I don’t know if like a generation ago, an influx of youth players can reinvigorate our squad, whether some of those players are ready to step up; but without investment, I don’t see any potential for taking great forward strides on the pitch coming from any other quarters.
But, on the positive side of things…
What I do know is that for the first time in almost a decade, we are finally starting a season following a club free from the rotund shadow of Ken Bates; a club now under the stewardship of a board, that despite many shortcomings are a least showing themselves to be responsive to some of the views and concerns of supporters and have a team managed by an intelligent, proven, committed man who intrinsically understands the stature and ethos of the club and fan base he works for.
But while Bates may be gone, his legacy still remains; while the impeccably timed (suspiciously so) revelations of his departure on the eve of the Nurnberg game constituted another PR triumph for David Haigh et al, GFH-C in disposing of Bates have now also forsaken the ‘comfort blanket’ of having a supporters’ ‘go to’ scapegoat whenever questions are asked in the future. The debts that continue to handicap the club going forward may be the doing of Bates, but with him no longer there on his President’s pedestal, there’ll be nobody else in the firing line to deflect the bullets from the board.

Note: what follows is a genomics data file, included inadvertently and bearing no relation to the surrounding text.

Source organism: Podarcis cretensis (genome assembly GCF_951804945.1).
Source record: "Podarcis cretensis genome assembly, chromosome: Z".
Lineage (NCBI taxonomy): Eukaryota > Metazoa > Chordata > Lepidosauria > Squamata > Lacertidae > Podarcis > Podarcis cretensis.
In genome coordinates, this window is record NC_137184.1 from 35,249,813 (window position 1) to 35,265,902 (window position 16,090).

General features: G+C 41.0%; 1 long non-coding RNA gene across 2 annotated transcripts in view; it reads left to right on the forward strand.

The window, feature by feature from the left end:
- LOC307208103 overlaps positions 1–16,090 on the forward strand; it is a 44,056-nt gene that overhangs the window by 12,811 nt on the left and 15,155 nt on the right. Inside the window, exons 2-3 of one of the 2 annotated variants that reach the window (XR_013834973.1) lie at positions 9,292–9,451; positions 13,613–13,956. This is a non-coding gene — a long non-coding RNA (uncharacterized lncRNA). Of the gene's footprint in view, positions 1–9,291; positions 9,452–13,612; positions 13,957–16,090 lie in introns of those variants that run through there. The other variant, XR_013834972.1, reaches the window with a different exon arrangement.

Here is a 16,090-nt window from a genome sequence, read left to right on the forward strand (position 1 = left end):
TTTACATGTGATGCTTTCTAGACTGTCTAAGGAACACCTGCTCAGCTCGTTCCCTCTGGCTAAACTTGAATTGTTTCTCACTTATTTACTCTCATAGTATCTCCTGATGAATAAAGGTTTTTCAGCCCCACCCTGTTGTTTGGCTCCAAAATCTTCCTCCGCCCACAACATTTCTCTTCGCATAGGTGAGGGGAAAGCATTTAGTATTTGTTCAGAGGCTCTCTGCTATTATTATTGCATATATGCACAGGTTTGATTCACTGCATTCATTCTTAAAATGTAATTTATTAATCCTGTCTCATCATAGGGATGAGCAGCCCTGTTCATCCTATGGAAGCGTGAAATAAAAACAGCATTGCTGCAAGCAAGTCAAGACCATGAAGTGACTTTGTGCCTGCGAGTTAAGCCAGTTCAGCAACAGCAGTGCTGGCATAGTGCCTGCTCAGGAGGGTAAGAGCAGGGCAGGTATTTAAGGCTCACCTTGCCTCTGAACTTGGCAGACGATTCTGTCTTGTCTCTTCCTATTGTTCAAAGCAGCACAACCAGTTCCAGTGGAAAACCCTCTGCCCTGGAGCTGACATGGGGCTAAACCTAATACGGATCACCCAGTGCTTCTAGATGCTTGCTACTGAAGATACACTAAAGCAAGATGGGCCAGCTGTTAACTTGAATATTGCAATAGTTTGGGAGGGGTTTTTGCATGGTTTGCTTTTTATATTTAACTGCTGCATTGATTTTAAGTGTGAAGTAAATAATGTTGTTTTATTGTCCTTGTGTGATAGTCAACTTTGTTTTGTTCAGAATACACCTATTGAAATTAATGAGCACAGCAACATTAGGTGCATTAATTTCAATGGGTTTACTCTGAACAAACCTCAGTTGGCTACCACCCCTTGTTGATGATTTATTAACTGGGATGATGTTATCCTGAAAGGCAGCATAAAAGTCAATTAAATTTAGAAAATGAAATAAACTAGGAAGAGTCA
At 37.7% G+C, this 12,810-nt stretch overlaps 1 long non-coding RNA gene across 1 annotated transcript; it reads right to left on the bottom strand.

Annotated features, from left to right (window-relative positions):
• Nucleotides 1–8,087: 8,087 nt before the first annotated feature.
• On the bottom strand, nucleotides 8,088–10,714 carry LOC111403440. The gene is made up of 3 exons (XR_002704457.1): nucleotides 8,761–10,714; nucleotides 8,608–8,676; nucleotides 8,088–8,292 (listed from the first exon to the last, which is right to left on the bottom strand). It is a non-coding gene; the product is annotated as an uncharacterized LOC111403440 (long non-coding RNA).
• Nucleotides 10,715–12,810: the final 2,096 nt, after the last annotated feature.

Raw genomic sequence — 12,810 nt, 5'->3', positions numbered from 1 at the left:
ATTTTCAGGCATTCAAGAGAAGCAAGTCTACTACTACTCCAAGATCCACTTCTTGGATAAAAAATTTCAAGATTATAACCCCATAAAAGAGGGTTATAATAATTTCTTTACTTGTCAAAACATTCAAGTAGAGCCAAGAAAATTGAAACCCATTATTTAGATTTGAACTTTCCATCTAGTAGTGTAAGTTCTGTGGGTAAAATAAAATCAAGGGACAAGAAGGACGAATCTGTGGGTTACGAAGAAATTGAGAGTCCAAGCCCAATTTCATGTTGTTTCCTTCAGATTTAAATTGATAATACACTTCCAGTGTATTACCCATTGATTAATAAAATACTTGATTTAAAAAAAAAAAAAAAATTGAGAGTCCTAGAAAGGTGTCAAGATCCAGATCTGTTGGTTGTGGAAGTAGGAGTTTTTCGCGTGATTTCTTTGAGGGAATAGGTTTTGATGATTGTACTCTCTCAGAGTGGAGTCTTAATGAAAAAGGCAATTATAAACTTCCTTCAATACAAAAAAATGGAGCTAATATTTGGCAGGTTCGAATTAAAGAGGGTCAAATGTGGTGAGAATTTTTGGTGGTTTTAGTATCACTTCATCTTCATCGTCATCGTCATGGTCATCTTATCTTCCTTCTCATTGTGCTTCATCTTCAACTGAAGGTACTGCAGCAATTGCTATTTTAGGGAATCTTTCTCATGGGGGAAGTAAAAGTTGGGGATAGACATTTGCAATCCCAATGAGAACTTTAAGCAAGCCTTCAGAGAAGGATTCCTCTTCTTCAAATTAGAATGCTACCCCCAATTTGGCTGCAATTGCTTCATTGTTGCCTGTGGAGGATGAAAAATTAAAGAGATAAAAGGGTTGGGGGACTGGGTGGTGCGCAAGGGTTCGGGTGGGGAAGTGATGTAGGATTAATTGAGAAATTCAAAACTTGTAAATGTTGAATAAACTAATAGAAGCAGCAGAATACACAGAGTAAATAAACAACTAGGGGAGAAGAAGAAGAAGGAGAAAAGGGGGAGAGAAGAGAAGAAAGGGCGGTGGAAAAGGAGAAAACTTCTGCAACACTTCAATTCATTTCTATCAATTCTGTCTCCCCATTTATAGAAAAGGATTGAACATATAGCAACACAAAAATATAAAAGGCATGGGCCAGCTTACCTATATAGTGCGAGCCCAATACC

Goodwill, reinforced by the Bates announcement, is just about keeping the lid on the simmering discontent following another underwhelming summer of recruitment; six senior professionals were released at the end of last season, to be replaced by three and all the while David Haigh has spoken of backing his manager “to the hilt”. Cheaper ticket pricing, Radio Leeds radio coverage, social media accounts and now finally the opening of lines of communication with LUST – all of these have been welcome (and necessary) steps, but ultimately, like any manager, the success of any board will be defined by achievements on the pitch.
The honeymoon period is now over for GFH-C; a lot of work has been done to re-engage those supporters who’ve remained loyal to the club, but keeping fans on board and winning back those who’ve deserted Leeds can only be achieved by progress on the pitch. Judging the merits of the current squad using FC Nurnberg as a yardstick would be harsh, reflecting on them in the light of the pitiful showing at Walsall and for much of the Stevenage game, less so.
In Leeds United, GFH-C have acquired by far the biggest club outside the Premier League and in Brian McDermott, have secured one of the brightest young managers in the game. If they want to be truly regarded as trusted guardians of the club, they must find a way of giving their man a fighting chance of getting his team into at least the play-off positions, come next May.
Football is a fickle beast, and if come October, Leeds are again struggling in the bottom third and we’re still lamenting the same problems that exist today, criticism will be flying in at all parties from all angles. Brian McDermott MUST be given at least a fighting chance; after the leap of faith he made in coming to the club and hard work he’s put in thus far, they owe him at least that.